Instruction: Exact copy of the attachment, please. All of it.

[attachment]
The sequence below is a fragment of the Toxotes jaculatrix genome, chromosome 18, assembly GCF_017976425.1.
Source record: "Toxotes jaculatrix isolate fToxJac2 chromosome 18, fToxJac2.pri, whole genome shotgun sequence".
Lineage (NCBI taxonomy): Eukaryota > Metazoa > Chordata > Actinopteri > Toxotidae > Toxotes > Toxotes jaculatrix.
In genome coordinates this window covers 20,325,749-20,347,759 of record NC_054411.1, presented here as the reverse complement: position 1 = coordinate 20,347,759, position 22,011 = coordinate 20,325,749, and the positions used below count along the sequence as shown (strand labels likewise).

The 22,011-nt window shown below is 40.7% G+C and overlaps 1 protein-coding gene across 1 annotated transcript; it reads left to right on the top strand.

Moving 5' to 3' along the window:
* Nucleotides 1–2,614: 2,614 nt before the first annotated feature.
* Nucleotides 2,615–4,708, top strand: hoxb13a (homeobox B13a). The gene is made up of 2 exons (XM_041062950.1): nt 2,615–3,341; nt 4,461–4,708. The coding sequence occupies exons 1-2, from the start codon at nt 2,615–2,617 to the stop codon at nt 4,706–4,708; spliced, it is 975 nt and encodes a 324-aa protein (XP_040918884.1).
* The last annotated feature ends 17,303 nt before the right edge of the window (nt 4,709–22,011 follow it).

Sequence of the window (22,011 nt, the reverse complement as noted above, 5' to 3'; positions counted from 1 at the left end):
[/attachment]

The sequence below is a fragment of the Toxotes jaculatrix genome, chromosome 18, assembly GCF_017976425.1.
Source record: "Toxotes jaculatrix isolate fToxJac2 chromosome 18, fToxJac2.pri, whole genome shotgun sequence".
Lineage (NCBI taxonomy): Eukaryota > Metazoa > Chordata > Actinopteri > Toxotidae > Toxotes > Toxotes jaculatrix.
In genome coordinates this window covers 20,325,749-20,347,759 of record NC_054411.1, presented here as the reverse complement: position 1 = coordinate 20,347,759, position 22,011 = coordinate 20,325,749, and the positions used below count along the sequence as shown (strand labels likewise).

The 22,011-nt window shown below is 40.7% G+C and overlaps 1 protein-coding gene across 1 annotated transcript; it reads left to right on the top strand.

Moving 5' to 3' along the window:
* Nucleotides 1–2,614: 2,614 nt before the first annotated feature.
* Nucleotides 2,615–4,708, top strand: hoxb13a (homeobox B13a). The gene is made up of 2 exons (XM_041062950.1): nt 2,615–3,341; nt 4,461–4,708. The coding sequence occupies exons 1-2, from the start codon at nt 2,615–2,617 to the stop codon at nt 4,706–4,708; spliced, it is 975 nt and encodes a 324-aa protein (XP_040918884.1).
* The last annotated feature ends 17,303 nt before the right edge of the window (nt 4,709–22,011 follow it).

Sequence of the window (22,011 nt, the reverse complement as noted above, 5' to 3'; positions counted from 1 at the left end):